Overview of interior
Ghost sighting account from an intern
The story we told is like this:
This home was once the home of a master brewer named Christian Heurich. He was quite successful in spite of some bad luck with fires. Over the years, the Christian Heurich Brewery suffered three fires. An 1875 fire was caused by a spark from a chimney. A worker's careless smoking caused an 1883 blaze. Finally, in 1892, a devastating fire was the result of a malt mill explosion. (A spark can ignite the malt dust in a flash. According to Gary Heurich, modern malt mills incorporate magnets to keep steel fragments from causing sparks.) Mr. Heurich decided to build the first fireproof brewery in the United States. The brewery was built in 1894-95 in Foggy Bottom, at the future site of the Kennedy Center.
The Heurich's lived happily in this home for many years. It was the first fireproof private residence in Washington DC.
Christian Heurich married the widow of George Schnell, whose brewery he and his partner had taken over in 1872. She passed away childless in 1884, leaving Mr. Heurich the plot where the mansion would be built. In February 1887, he married Mathilde Daetz, who had come to Washington a year earlier from a town near Bremen, Germany. Young Mathilde was thrown from her carriage in 1893. She suffered a serious decline in health and passed away in January 1895 at age 33, leaving no children. On January 11, 1899, Mr. Heurich took his third bride, Amelia Louise Keyser, niece of his first wife. This marriage produced four children: Christian, Jr. on December 11, 1901; Anna Marguerite on December 19, 1903; Anita Augusta on June 28, 1905; and Karla Louise on October 20, 1907. Anna Marguerite passed away on September 7, 1904, before her first birthday. A memorial to her appears in the Heurich Mansion’s conservatory. Karla is the sole survivor today.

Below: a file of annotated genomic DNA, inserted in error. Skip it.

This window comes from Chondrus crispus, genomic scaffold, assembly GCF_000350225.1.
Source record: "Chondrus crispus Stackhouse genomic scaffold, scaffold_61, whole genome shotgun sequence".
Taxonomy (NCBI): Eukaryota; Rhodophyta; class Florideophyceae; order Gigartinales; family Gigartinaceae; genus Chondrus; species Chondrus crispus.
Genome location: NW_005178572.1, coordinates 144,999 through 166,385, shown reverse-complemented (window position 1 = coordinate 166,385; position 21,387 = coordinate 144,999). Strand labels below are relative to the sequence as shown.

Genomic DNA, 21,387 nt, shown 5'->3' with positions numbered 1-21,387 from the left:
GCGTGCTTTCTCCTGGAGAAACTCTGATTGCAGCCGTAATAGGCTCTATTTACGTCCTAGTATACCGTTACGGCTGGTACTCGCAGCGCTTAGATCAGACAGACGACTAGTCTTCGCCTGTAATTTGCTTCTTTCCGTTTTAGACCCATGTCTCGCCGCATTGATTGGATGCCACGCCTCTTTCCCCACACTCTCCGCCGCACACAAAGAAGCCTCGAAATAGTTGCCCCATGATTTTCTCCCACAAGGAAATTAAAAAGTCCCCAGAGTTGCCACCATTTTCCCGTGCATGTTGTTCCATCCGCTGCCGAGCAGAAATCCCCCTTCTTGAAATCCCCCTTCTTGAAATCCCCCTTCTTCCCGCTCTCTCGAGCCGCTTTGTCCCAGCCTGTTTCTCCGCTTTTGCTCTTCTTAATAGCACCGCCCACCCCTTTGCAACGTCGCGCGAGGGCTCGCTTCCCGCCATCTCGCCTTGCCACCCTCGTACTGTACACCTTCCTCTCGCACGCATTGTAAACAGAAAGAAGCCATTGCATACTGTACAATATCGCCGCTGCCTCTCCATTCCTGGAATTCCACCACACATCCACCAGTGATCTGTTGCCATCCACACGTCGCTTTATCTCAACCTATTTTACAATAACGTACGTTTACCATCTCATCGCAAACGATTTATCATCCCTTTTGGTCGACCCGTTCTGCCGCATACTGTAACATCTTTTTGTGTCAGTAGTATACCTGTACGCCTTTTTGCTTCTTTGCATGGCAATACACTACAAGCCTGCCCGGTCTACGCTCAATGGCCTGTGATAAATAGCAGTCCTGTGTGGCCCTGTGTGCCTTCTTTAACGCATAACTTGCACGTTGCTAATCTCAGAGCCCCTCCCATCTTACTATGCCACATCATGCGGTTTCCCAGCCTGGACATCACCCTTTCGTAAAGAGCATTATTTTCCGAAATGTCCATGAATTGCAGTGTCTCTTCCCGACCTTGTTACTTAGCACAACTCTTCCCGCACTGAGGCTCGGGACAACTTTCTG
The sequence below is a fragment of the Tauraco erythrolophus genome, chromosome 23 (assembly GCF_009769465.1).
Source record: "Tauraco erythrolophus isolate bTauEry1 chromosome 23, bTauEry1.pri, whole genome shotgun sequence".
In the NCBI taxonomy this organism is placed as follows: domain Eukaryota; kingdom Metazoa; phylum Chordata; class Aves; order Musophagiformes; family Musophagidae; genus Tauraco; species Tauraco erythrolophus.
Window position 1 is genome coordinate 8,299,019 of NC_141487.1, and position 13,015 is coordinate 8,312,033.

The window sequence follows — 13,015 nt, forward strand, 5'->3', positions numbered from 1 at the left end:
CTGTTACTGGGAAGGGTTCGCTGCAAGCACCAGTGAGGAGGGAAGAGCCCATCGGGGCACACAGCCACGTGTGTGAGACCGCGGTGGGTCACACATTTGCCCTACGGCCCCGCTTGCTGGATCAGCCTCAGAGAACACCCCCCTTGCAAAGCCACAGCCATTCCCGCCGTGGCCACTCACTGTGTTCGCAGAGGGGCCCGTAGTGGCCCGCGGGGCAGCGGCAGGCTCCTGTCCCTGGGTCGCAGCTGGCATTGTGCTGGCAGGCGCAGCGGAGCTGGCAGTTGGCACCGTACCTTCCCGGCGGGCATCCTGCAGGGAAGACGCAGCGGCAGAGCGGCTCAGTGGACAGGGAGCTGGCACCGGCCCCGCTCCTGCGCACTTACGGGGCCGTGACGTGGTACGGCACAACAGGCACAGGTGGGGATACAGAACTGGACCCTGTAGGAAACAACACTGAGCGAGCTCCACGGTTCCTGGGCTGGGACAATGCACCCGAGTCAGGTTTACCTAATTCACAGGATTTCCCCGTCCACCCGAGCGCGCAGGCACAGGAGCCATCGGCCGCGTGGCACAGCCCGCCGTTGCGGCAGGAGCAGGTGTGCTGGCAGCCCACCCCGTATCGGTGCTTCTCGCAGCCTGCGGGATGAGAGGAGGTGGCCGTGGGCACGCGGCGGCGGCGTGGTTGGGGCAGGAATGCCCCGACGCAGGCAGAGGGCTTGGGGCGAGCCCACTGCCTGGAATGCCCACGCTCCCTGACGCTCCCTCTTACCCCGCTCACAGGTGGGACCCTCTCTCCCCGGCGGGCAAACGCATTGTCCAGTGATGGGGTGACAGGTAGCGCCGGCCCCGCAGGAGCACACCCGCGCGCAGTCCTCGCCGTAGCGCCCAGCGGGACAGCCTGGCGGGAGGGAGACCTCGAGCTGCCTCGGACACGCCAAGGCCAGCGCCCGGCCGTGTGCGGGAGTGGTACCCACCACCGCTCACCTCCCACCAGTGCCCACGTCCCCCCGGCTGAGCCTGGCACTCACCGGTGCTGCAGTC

It's Anna Marguerite that may be the link to some of the events that have happened here. For a time in the early days of the Columbia Historical Society there were bed room facilities on the top floor. But often those who were offered to stay the night didn't follow through on the offer. Those who did often spoke of hearing strange sounds coming from the main floor and the music room. The sounds of piano music or an infant's screams or the sounds of lullabies being sung by a young woman's voice.
If you look in the window here of the back sun room you can see stone work above a fountain in that room and in the center is the face of an infant. This is a stone sculpture of the face of Anna Marguerite. She was the daughter that died before her first birthday.